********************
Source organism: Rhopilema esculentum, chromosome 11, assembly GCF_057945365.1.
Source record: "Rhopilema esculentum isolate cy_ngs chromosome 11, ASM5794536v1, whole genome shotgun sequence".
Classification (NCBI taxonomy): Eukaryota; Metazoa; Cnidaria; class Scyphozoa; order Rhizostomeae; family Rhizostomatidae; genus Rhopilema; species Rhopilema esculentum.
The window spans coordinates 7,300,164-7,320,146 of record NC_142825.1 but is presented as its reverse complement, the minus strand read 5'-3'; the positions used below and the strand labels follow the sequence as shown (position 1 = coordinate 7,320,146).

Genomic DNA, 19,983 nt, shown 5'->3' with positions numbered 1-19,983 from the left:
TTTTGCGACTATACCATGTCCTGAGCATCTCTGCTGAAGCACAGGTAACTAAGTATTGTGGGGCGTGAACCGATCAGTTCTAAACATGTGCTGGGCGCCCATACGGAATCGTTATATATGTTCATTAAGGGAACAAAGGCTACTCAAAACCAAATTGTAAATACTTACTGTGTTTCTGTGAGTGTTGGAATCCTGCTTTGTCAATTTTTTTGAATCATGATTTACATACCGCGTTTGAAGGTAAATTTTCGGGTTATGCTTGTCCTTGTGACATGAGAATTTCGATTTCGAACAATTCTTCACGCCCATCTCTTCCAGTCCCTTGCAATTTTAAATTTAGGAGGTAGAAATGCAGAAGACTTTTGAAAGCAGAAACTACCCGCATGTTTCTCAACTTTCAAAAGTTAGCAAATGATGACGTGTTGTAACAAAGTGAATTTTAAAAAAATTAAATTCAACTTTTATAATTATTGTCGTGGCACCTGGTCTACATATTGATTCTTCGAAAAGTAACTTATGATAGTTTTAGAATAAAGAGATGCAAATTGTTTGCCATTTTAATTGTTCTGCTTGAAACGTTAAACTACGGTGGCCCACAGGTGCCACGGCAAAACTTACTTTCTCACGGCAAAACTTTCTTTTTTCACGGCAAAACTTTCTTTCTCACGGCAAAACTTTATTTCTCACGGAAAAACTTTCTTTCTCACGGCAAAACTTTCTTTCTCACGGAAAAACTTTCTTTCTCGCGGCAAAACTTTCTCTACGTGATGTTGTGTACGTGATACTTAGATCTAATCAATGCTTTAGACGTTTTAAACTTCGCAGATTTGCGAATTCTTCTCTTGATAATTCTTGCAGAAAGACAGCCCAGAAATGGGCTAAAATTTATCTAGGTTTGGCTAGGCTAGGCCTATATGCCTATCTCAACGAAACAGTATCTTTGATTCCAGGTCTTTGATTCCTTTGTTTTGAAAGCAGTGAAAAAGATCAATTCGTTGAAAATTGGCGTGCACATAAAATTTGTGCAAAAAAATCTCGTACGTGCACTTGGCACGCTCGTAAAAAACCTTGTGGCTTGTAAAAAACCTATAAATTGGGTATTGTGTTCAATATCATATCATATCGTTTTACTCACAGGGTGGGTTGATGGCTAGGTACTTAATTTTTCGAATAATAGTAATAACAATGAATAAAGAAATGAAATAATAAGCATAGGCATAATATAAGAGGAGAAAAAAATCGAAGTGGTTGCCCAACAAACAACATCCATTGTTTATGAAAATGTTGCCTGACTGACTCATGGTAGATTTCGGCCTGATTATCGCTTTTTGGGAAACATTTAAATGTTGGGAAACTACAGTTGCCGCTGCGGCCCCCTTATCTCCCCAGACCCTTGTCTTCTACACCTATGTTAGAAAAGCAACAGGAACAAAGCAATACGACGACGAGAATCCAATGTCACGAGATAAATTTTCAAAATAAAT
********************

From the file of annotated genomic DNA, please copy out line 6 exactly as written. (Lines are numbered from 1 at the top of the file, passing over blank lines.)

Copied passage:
TTTTGCGACTATACCATGTCCTGAGCATCTCTGCTGAAGCACAGGTAACTAAGTATTGTGGGGCGTGAACCGATCAGTTCTAAACATGTGCTGGGCGCCCATACGGAATCGTTATATATGTTCATTAAGGGAACAAAGGCTACTCAAAACCAAATTGTAAATACTTACTGTGTTTCTGTGAGTGTTGGAATCCTGCTTTGTCAATTTTTTTGAATCATGATTTACATACCGCGTTTGAAGGTAAATTTTCGGGTTATGCTTGTCCTTGTGACATGAGAATTTCGATTTCGAACAATTCTTCACGCCCATCTCTTCCAGTCCCTTGCAATTTTAAATTTAGGAGGTAGAAATGCAGAAGACTTTTGAAAGCAGAAACTACCCGCATGTTTCTCAACTTTCAAAAGTTAGCAAATGATGACGTGTTGTAACAAAGTGAATTTTAAAAAAATTAAATTCAACTTTTATAATTATTGTCGTGGCACCTGGTCTACATATTGATTCTTCGAAAAGTAACTTATGATAGTTTTAGAATAAAGAGATGCAAATTGTTTGCCATTTTAATTGTTCTGCTTGAAACGTTAAACTACGGTGGCCCACAGGTGCCACGGCAAAACTTACTTTCTCACGGCAAAACTTTCTTTTTTCACGGCAAAACTTTCTTTCTCACGGCAAAACTTTATTTCTCACGGAAAAACTTTCTTTCTCACGGCAAAACTTTCTTTCTCACGGAAAAACTTTCTTTCTCGCGGCAAAACTTTCTCTACGTGATGTTGTGTACGTGATACTTAGATCTAATCAATGCTTTAGACGTTTTAAACTTCGCAGATTTGCGAATTCTTCTCTTGATAATTCTTGCAGAAAGACAGCCCAGAAATGGGCTAAAATTTATCTAGGTTTGGCTAGGCTAGGCCTATATGCCTATCTCAACGAAACAGTATCTTTGATTCCAGGTCTTTGATTCCTTTGTTTTGAAAGCAGTGAAAAAGATCAATTCGTTGAAAATTGGCGTGCACATAAAATTTGTGCAAAAAAATCTCGTACGTGCACTTGGCACGCTCGTAAAAAACCTTGTGGCTTGTAAAAAACCTATAAATTGGGTATTGTGTTCAATATCATATCATATCGTTTTACTCACAGGGTGGGTTGATGGCTAGGTACTTAATTTTTCGAATAATAGTAATAACAATGAATAAAGAAATGAAATAATAAGCATAGGCATAATATAAGAGGAGAAAAAAATCGAAGTGGTTGCCCAACAAACAACATCCATTGTTTATGAAAATGTTGCCTGACTGACTCATGGTAGATTTCGGCCTGATTATCGCTTTTTGGGAAACATTTAAATGTTGGGAAACTACAGTTGCCGCTGCGGCCCCCTTATCTCCCCAGACCCTTGTCTTCTACACCTATGTTAGAAAAGCAACAGGAACAAAGCAATACGACGACGAGAATCCAATGTCACGAGATAAATTTTCAAAATAAAT